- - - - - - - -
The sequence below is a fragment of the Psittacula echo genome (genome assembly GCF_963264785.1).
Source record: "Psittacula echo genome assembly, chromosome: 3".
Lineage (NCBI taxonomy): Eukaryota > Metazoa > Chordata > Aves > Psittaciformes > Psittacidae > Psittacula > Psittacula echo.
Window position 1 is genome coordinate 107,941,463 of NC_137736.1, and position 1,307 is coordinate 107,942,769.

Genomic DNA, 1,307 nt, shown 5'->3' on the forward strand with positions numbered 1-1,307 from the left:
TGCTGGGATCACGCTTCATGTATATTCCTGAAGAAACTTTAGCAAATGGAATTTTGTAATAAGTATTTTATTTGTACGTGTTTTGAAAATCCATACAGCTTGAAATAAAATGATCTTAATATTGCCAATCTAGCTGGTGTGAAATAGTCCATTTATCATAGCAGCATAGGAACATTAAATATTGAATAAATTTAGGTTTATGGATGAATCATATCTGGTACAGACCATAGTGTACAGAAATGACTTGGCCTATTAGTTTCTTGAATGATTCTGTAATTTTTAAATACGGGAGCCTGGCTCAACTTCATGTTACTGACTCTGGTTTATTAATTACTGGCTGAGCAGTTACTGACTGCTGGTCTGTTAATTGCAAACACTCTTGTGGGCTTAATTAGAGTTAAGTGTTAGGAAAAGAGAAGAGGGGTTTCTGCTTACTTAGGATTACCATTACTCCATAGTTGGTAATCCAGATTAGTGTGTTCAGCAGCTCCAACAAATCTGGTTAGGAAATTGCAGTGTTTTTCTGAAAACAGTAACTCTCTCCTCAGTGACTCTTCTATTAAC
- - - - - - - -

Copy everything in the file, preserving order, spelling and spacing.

The sequence below is a fragment of the Psittacula echo genome (genome assembly GCF_963264785.1).
Source record: "Psittacula echo genome assembly, chromosome: 3".
Lineage (NCBI taxonomy): Eukaryota > Metazoa > Chordata > Aves > Psittaciformes > Psittacidae > Psittacula > Psittacula echo.
Window position 1 is genome coordinate 107,941,463 of NC_137736.1, and position 1,307 is coordinate 107,942,769.

Genomic DNA, 1,307 nt, shown 5'->3' on the forward strand with positions numbered 1-1,307 from the left:
TGCTGGGATCACGCTTCATGTATATTCCTGAAGAAACTTTAGCAAATGGAATTTTGTAATAAGTATTTTATTTGTACGTGTTTTGAAAATCCATACAGCTTGAAATAAAATGATCTTAATATTGCCAATCTAGCTGGTGTGAAATAGTCCATTTATCATAGCAGCATAGGAACATTAAATATTGAATAAATTTAGGTTTATGGATGAATCATATCTGGTACAGACCATAGTGTACAGAAATGACTTGGCCTATTAGTTTCTTGAATGATTCTGTAATTTTTAAATACGGGAGCCTGGCTCAACTTCATGTTACTGACTCTGGTTTATTAATTACTGGCTGAGCAGTTACTGACTGCTGGTCTGTTAATTGCAAACACTCTTGTGGGCTTAATTAGAGTTAAGTGTTAGGAAAAGAGAAGAGGGGTTTCTGCTTACTTAGGATTACCATTACTCCATAGTTGGTAATCCAGATTAGTGTGTTCAGCAGCTCCAACAAATCTGGTTAGGAAATTGCAGTGTTTTTCTGAAAACAGTAACTCTCTCCTCAGTGACTCTTCTATTAAC